Car Life Nation

When Driving is about Lifestyle, Car Life Nation is the Answer

When Driving is about Lifestyle, Car Life Nation is the Answer

Friends are smiling while ride sharing in a used car.

The (Sometimes Unexpected) Costs of Ride Share Driving

Rideshare services like Uber and Lyft have become increasingly popular over the last few years, not only for passengers but for drivers as well. If you are interested in driving for a ride sharing service, then consider the costs that you will have to deal with as a driver. Some of these are pretty easy to understand and anticipate, while others can be harder to account for and help explain why used cars are so popular in this industry. Just remember that all of these costs eat into your earnings, so just because Uber said you made $25 for an hour of driving, doesn’t mean that’s what you’re taking home.

To keep things simple, I’m going to break these costs down into two major groups: the expected and unexpected. The expected costs are those things that you (surprise! surprise!) expect as a driver, and you can pretty easily account for. You might already have thought about some or all of these, but there may be a few surprises in here too.

The unexpected costs are those things that are often overlooked by Uber and Lyft drivers, especially drivers just starting out or that are interested in being a ride share driver. By having a sense of what these costs are and how they impact your profits overall, you can better ensure you are actually making decent money.

Expected – Gas

Another one of the highest costs of being a ride share driver is gas for your vehicle. Driving for Uber or Lyft puts a ton of mileage on your car, and you need gas to drive all of those miles. This is a major reason that many rideshare drivers prefer hybrid vehicles. The superior gas mileage they offer helps them cut down on gas costs and maximize profits.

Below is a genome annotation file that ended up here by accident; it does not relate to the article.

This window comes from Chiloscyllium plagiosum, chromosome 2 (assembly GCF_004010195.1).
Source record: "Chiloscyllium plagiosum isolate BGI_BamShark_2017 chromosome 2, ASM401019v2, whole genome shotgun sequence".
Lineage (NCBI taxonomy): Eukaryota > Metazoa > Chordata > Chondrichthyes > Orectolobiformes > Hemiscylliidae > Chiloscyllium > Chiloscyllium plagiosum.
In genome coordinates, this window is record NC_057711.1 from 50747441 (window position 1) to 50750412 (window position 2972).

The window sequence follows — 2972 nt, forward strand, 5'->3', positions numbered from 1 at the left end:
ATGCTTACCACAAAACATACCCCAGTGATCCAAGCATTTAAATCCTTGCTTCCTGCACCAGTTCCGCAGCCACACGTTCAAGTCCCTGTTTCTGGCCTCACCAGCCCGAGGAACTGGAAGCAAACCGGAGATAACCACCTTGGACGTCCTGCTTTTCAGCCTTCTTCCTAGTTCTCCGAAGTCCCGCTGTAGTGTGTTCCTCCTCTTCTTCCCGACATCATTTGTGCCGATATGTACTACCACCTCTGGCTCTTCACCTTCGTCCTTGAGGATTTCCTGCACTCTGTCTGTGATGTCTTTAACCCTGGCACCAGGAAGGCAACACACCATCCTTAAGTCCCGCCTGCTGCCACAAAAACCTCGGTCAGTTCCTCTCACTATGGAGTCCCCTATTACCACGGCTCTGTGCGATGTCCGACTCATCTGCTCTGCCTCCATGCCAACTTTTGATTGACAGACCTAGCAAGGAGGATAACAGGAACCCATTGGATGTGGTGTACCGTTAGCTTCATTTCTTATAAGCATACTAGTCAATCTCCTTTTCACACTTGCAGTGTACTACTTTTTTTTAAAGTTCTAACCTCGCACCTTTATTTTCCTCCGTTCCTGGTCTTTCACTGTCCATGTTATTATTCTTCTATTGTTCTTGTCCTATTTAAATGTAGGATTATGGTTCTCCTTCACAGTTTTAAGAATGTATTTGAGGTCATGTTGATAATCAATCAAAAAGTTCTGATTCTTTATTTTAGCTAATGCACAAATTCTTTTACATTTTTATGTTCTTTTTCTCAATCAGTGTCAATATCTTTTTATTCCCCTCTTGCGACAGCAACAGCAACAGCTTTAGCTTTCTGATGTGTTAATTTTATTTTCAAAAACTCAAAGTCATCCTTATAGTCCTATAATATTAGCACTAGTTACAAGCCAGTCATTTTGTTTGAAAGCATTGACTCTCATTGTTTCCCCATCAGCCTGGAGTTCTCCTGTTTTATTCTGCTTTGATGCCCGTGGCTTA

If you can find a good hybrid sedan, with plenty of room in the backseat, used, and at a reasonable price, then you have hit the proverbial goldmine. Even if you can’t find a hybrid, you should still look for cars that offer the best fuel economy possible – there are some very good non-hybrids out there. The better your gas mileage, the more profit you will make.

Expected – Maintenance

This is one of those things that is somewhat expected but can also include some unexpected costs. You need to factor in routine maintenance for your vehicle – even more so than as a private driver. You’re going to put more miles and more wear and tear on your vehicle while driving for a ride sharing service, so consider the costs of that extra use. You’ll need to get your oil changed more often, need new tires sooner, and need to keep up on your service and maintenance to ensure your ride is in good shape.

A mechanic is working on a used car that is used for ride share services.

Unexpected costs can come in the form of parts breaking down and needing to be replaced. Sometimes this can be a pretty minor thing – but if you need a new engine or transmission, then you can be in really bad shape. Take good care of your vehicle, and it will take good care of you.

Expected – Car Payments

Perhaps one of the highest costs of driving for a ride sharing service that you can expect and, to some extent, control is the payments you’ll have to make on your vehicle. Uber and Lyft don’t provide vehicles for you to drive, so you will need to have your own. Unless you already own a vehicle outright, you will need to make payments on the vehicle you drive, either on a loan for it or a lease.

This is one of the biggest reasons many ride share drivers prefer used cars: they’re less expensive. New cars cost more, which means the payments on them are higher. You can find a used car in good condition and have low payments, which cuts down on your upfront costs substantially.

Expected – Insurance